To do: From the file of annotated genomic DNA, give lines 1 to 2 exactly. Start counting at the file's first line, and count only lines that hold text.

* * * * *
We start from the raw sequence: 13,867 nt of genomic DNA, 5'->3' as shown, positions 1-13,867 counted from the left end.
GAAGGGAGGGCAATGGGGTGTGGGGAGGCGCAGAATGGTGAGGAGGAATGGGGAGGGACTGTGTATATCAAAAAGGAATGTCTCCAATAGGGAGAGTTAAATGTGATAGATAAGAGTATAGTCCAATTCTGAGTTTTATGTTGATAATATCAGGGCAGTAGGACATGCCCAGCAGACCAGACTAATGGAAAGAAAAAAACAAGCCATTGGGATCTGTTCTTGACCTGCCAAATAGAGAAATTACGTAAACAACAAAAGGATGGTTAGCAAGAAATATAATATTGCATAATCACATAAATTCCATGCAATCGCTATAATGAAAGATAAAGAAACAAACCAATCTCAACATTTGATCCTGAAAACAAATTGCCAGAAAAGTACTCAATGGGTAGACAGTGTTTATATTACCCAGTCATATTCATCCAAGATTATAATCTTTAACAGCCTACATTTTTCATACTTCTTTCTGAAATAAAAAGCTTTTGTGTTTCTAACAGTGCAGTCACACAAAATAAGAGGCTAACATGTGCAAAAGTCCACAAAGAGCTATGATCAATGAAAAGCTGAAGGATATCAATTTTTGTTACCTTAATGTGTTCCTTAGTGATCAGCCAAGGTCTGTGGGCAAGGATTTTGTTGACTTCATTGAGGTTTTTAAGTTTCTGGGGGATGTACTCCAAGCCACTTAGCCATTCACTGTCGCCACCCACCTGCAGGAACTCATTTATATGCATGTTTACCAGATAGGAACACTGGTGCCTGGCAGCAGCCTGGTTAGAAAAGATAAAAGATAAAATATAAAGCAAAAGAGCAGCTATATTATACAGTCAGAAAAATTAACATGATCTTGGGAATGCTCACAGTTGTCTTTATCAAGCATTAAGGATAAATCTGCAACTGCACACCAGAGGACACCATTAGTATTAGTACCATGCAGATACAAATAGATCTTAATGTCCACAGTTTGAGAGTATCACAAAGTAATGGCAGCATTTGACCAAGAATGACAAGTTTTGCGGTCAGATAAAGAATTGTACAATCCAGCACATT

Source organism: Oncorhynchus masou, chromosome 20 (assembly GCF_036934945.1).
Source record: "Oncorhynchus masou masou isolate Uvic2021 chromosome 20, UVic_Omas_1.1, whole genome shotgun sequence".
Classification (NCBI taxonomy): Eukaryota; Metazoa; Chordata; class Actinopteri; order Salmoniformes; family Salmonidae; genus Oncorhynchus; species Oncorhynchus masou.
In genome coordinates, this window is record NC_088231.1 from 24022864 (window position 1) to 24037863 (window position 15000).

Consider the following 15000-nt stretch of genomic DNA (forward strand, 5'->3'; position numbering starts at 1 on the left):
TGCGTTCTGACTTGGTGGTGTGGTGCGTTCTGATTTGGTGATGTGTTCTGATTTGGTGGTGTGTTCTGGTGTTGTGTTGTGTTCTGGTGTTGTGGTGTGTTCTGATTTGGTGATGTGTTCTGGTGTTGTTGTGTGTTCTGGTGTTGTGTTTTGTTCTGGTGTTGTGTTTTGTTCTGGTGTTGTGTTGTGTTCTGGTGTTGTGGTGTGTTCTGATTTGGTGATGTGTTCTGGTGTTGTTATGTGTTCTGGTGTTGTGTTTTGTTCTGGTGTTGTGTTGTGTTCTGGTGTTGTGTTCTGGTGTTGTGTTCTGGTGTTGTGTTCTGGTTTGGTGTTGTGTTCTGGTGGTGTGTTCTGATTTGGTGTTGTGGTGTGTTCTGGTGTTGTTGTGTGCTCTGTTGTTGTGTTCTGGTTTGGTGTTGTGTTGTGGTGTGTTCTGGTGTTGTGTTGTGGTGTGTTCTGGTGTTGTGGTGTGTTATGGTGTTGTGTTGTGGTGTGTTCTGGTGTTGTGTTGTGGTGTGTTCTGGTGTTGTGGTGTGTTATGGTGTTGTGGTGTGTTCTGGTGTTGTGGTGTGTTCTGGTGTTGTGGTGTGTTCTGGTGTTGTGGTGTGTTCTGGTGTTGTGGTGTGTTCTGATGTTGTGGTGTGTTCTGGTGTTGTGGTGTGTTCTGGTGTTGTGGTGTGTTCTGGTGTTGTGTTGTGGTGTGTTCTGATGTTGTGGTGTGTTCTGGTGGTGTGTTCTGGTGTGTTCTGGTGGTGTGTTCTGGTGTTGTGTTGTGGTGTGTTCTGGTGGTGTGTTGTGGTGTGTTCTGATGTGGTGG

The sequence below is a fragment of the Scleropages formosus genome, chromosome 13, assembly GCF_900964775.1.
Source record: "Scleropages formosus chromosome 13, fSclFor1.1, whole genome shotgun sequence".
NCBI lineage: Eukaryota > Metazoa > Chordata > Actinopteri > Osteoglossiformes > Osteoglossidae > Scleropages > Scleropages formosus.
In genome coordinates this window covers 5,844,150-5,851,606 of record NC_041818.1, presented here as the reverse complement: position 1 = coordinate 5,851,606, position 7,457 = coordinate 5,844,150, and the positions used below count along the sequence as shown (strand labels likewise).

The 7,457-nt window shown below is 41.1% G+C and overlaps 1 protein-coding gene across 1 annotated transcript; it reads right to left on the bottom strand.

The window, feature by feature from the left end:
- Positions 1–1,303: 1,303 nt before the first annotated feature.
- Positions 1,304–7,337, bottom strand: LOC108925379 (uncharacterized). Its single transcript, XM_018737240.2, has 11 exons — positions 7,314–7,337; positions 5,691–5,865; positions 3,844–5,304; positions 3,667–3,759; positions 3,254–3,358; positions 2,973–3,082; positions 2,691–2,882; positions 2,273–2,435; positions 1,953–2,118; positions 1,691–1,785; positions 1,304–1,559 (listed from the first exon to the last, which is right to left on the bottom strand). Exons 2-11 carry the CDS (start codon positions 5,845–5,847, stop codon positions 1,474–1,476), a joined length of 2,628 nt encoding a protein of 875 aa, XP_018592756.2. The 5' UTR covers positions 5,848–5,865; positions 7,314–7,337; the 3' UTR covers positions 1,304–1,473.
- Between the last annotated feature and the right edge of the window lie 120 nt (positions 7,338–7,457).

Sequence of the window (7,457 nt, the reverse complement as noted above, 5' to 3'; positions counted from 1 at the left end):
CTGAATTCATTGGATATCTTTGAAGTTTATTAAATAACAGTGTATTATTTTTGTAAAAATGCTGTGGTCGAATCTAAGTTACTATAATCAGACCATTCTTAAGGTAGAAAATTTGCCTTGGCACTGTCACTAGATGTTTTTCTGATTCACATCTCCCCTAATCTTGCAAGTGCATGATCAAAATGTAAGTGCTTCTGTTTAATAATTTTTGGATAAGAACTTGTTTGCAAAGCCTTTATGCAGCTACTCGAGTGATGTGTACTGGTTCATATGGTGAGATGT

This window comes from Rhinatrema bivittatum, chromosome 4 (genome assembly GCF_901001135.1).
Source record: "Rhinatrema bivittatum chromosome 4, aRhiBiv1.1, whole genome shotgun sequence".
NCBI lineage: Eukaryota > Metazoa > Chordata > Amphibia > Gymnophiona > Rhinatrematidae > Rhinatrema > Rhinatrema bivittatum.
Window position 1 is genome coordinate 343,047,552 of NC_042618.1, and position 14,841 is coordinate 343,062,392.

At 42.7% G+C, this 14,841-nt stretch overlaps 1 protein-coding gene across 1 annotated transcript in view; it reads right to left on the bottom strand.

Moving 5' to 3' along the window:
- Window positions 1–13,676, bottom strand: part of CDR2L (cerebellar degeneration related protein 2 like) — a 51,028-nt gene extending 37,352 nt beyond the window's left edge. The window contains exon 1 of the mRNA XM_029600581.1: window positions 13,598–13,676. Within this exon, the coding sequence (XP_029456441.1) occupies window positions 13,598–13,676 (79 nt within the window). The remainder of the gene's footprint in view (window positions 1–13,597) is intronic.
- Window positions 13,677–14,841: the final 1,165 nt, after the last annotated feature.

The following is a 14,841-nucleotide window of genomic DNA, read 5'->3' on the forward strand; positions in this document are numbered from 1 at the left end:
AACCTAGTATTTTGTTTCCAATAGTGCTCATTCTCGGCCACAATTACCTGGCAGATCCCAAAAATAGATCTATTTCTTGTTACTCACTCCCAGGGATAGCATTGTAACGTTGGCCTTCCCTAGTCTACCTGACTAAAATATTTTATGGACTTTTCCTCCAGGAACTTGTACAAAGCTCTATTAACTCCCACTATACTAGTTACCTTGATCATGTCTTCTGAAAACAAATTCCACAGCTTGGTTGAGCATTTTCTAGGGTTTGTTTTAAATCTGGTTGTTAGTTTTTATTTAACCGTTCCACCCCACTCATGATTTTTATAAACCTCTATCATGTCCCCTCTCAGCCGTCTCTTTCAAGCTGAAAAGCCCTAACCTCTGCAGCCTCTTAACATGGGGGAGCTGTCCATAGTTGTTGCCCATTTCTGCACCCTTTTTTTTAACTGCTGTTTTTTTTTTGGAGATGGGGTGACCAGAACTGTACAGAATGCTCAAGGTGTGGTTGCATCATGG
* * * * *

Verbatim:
We start from the raw sequence: 13,867 nt of genomic DNA, 5'->3' as shown, positions 1-13,867 counted from the left end.
GAAGGGAGGGCAATGGGGTGTGGGGAGGCGCAGAATGGTGAGGAGGAATGGGGAGGGACTGTGTATATCAAAAAGGAATGTCTCCAATAGGGAGAGTTAAATGTGATAGATAAGAGTATAGTCCAATTCTGAGTTTTATGTTGATAATATCAGGGCAGTAGGACATGCCCAGCAGACCAGACTAATGGAAAGAAAAAAACAAGCCATTGGGATCTGTTCTTGACCTGCCAAATAGAGAAATTACGTAAACAACAAAAGGATGGTTAGCAAGAAATATAATATTGCATAATCACATAAATTCCATGCAATCGCTATAATGAAAGATAAAGAAACAAACCAATCTCAACATTTGATCCTGAAAACAAATTGCCAGAAAAGTACTCAATGGGTAGACAGTGTTTATATTACCCAGTCATATTCATCCAAGATTATAATCTTTAACAGCCTACATTTTTCATACTTCTTTCTGAAATAAAAAGCTTTTGTGTTTCTAACAGTGCAGTCACACAAAATAAGAGGCTAACATGTGCAAAAGTCCACAAAGAGCTATGATCAATGAAAAGCTGAAGGATATCAATTTTTGTTACCTTAATGTGTTCCTTAGTGATCAGCCAAGGTCTGTGGGCAAGGATTTTGTTGACTTCATTGAGGTTTTTAAGTTTCTGGGGGATGTACTCCAAGCCACTTAGCCATTCACTGTCGCCACCCACCTGCAGGAACTCATTTATATGCATGTTTACCAGATAGGAACACTGGTGCCTGGCAGCAGCCTGGTTAGAAAAGATAAAAGATAAAATATAAAGCAAAAGAGCAGCTATATTATACAGTCAGAAAAATTAACATGATCTTGGGAATGCTCACAGTTGTCTTTATCAAGCATTAAGGATAAATCTGCAACTGCACACCAGAGGACACCATTAGTATTAGTACCATGCAGATACAAATAGATCTTAATGTCCACAGTTTGAGAGTATCACAAAGTAATGGCAGCATTTGACCAAGAATGACAAGTTTTGCGGTCAGATAAAGAATTGTACAATCCAGCACATT